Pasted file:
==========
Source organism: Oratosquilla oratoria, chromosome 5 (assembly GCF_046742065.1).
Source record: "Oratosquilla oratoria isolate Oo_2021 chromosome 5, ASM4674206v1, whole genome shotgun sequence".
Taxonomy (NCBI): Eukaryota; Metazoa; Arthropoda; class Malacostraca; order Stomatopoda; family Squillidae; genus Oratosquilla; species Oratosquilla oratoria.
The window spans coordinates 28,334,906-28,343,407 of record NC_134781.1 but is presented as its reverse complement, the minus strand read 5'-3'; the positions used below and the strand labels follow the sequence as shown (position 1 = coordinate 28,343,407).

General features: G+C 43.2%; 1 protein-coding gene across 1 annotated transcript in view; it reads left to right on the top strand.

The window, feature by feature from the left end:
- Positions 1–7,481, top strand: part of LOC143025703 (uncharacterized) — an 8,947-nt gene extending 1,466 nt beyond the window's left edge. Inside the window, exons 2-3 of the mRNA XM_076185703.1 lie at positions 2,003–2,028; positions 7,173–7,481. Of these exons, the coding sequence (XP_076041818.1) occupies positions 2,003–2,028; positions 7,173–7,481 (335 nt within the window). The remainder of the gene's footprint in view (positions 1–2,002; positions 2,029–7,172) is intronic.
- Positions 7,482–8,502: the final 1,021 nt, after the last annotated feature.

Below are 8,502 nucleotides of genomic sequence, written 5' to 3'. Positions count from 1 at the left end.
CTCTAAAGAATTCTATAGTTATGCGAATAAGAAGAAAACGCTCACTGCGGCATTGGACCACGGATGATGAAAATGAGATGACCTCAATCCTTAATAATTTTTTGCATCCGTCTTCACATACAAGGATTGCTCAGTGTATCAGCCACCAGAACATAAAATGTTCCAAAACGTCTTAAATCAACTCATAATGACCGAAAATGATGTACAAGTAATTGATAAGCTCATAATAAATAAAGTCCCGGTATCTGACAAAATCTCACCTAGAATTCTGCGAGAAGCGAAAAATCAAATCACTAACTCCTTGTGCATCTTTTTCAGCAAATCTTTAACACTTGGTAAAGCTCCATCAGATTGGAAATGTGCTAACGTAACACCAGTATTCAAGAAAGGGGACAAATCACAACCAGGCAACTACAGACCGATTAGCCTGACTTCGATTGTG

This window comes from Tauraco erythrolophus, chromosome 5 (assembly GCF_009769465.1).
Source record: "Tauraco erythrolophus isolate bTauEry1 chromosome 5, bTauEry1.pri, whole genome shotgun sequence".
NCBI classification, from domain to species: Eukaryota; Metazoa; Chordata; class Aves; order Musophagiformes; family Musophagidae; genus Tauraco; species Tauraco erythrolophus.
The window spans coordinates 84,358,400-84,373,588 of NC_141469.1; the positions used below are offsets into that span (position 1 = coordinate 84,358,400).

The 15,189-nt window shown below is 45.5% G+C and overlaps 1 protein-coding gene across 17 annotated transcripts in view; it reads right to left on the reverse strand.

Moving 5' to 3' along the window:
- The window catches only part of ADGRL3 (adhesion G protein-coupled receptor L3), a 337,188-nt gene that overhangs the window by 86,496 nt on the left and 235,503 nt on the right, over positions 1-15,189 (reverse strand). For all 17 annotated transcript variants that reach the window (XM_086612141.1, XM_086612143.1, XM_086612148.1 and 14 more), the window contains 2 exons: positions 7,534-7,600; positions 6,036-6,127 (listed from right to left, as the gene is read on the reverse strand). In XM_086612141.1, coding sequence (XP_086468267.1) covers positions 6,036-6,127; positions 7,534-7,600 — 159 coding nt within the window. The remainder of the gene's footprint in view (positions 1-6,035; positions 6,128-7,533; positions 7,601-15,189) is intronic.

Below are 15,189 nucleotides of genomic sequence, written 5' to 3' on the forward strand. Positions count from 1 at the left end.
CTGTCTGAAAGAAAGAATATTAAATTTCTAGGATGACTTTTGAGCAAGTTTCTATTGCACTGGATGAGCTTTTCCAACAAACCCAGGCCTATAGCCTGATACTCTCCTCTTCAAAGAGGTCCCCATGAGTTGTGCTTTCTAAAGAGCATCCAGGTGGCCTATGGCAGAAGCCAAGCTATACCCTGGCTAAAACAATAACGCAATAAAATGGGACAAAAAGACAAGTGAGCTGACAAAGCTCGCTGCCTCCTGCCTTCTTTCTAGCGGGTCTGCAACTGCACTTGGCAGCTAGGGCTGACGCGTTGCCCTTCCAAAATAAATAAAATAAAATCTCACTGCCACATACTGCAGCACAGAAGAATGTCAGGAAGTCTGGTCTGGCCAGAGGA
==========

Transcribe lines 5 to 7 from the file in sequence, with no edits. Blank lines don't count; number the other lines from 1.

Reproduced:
General features: G+C 43.2%; 1 protein-coding gene across 1 annotated transcript in view; it reads left to right on the top strand.

The window, feature by feature from the left end:
- Positions 1–7,481, top strand: part of LOC143025703 (uncharacterized) — an 8,947-nt gene extending 1,466 nt beyond the window's left edge. Inside the window, exons 2-3 of the mRNA XM_076185703.1 lie at positions 2,003–2,028; positions 7,173–7,481. Of these exons, the coding sequence (XP_076041818.1) occupies positions 2,003–2,028; positions 7,173–7,481 (335 nt within the window). The remainder of the gene's footprint in view (positions 1–2,002; positions 2,029–7,172) is intronic.